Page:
Buying display: focus on quality
Andrew Lerner, CEO, Trust Metrics
Direct marketers may dominate the digital display advertising market, but most of these marketers are getting as little as one-third of the return they could. And, no, that's not a typo. Why? Because many ignore one of the fundamentals of buying display media: the media itself.
There are three basic components to buying media: first, reach the right person — "targeting" or "optimization" in digital speak; second, deliver the right message — "creative optimization," and, third, put the message in the right place — the media environment where the right person is going to be most receptive to the message they are receiving.
This last fundamental, the "right place," is the one that's basically ignored, particularly when buying audiences off ad exchanges and through most ad networks.
It's hard to imagine that an advertiser on any TV show or in any magazine or newspaper wouldn't have at least a rudimentary understanding of where they are buying an ad even if they've never seen the media. At the very least, there's some place to send an insertion order or the creative. Not so much in scale digital display. A typical audience buy might run across as many as 200,000 different websites. On top of that, domain names and sites in inventory change constantly — by as much as 20% per month.
In digital, that's a problem. Aside from the pornography, the hate speech, the violence, and excessive profanity, the Internet offers an unending array of sites that are very low quality publishing environments and are worthless to advertisers.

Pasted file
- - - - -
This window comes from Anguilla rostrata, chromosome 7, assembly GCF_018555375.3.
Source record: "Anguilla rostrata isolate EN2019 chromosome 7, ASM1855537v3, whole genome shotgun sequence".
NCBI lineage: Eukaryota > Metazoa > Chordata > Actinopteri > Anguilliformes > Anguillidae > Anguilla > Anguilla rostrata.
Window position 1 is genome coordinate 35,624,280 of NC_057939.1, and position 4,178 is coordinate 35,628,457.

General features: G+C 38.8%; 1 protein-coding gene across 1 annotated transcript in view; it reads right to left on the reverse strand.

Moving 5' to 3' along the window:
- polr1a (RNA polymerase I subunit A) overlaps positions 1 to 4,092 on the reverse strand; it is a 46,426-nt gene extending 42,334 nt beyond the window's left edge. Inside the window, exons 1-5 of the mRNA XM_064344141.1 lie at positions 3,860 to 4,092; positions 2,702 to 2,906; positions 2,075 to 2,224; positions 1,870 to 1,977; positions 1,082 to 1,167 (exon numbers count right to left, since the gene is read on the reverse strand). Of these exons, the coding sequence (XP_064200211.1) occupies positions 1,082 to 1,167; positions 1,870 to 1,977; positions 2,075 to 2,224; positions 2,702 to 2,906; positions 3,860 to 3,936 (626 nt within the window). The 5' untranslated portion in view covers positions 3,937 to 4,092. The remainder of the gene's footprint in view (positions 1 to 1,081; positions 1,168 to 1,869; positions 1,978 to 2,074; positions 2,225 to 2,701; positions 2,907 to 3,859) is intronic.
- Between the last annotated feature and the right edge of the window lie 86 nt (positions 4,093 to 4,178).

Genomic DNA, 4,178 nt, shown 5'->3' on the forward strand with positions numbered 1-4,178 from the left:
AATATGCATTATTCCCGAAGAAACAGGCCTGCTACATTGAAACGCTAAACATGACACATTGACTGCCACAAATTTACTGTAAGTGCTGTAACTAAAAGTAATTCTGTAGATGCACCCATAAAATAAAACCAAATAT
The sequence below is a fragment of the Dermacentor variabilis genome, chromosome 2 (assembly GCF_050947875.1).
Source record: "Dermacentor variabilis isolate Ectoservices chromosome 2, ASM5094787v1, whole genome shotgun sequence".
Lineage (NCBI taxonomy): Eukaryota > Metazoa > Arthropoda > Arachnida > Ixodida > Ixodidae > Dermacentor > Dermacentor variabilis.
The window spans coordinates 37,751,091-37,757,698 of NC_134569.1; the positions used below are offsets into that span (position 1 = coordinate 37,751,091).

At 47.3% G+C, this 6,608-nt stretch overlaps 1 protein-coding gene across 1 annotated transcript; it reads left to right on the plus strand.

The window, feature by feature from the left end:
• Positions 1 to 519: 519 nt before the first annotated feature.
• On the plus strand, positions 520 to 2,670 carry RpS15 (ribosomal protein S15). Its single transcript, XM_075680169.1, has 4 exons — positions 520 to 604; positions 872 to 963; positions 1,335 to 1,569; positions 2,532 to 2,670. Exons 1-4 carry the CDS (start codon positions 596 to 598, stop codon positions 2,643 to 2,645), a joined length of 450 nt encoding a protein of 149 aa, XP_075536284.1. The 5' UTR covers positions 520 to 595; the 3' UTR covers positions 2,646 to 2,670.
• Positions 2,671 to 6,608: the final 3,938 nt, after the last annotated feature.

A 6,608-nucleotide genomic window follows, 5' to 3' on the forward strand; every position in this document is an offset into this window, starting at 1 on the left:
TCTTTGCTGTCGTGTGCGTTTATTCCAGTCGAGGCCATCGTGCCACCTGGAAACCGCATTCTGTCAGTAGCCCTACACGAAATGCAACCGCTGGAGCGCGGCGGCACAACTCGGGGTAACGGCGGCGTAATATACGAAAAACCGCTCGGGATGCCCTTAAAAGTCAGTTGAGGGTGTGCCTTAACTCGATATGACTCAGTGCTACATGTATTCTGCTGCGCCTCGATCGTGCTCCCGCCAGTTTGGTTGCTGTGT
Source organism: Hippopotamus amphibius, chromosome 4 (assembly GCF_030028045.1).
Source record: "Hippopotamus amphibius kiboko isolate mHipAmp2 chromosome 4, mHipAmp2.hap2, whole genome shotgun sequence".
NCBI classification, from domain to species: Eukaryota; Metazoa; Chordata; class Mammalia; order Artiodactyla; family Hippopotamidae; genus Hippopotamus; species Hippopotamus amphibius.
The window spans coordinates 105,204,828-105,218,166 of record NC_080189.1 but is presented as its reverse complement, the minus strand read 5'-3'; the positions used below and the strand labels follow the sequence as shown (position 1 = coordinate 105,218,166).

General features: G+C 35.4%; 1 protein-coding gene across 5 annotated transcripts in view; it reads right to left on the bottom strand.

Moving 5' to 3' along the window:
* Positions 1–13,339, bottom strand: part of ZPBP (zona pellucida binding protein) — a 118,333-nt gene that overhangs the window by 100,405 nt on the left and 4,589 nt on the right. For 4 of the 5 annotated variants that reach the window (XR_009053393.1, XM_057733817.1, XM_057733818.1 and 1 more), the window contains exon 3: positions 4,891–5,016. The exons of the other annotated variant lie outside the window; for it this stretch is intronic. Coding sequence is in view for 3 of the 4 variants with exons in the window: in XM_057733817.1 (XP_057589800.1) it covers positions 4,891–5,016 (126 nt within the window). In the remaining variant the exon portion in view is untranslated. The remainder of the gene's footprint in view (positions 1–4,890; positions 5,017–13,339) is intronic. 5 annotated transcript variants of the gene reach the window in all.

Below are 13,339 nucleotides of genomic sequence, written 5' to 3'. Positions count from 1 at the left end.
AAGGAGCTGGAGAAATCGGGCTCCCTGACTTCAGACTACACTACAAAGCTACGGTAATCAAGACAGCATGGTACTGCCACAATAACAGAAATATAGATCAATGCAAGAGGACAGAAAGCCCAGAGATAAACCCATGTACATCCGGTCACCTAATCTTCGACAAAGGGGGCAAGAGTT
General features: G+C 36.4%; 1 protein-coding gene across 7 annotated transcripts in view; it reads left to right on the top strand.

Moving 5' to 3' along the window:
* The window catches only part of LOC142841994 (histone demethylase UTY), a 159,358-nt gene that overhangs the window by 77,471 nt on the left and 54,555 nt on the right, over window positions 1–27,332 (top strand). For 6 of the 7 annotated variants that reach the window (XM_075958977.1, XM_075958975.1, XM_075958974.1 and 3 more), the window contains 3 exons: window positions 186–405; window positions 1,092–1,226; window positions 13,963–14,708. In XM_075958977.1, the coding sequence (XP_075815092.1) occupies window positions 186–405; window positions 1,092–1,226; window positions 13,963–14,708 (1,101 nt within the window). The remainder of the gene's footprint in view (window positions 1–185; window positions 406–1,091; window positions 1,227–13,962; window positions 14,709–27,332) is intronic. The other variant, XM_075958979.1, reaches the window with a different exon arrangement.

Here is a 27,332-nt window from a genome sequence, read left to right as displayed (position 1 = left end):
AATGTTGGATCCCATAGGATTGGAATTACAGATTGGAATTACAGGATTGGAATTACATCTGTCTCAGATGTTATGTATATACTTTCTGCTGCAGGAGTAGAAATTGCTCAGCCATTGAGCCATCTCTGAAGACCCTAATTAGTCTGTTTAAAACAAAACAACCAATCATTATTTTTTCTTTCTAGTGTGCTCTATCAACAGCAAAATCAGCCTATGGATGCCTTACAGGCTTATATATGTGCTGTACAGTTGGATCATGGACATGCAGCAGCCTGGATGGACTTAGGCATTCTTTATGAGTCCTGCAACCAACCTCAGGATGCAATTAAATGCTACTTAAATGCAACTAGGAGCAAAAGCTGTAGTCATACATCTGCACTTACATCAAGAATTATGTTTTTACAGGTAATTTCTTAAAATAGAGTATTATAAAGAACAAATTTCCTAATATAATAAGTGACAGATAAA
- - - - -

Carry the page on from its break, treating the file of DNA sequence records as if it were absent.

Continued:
Crude humor sites proliferate the exchanges. They are filled with thousands of animations, videos and slideshows titled "How I almost died" and "Awkward," as well as proxy sites that let users break through firewalls at schools, offices and surf anywhere on the Internet.
There are also forums, photo sharing, user-generated content, dating, amateur blogs, ad farms, non-English dot-coms and wallpaper download sites, among others, that are almost always very low quality and provide very little value to advertisers.
Sites like these drive results that are incredibly compelling and painfully obvious. The more low quality sites in an audience-driven campaign, the worse the performance.
When marketers pay just a little bit of attention to identifying the right place, we have found that basic direct metrics, such as cost per acquisition, drop by nearly 67% and click-through rates rise by as much as 100%.
Fortunately, new ad technology that is customized to a specific brand's needs — and those of digital marketers — exists to detect the features of high quality environments to improve those metrics. Not a day too soon. This means that lack of information or transparency is no longer the hurdle — or an excuse for continued ad industry inertia.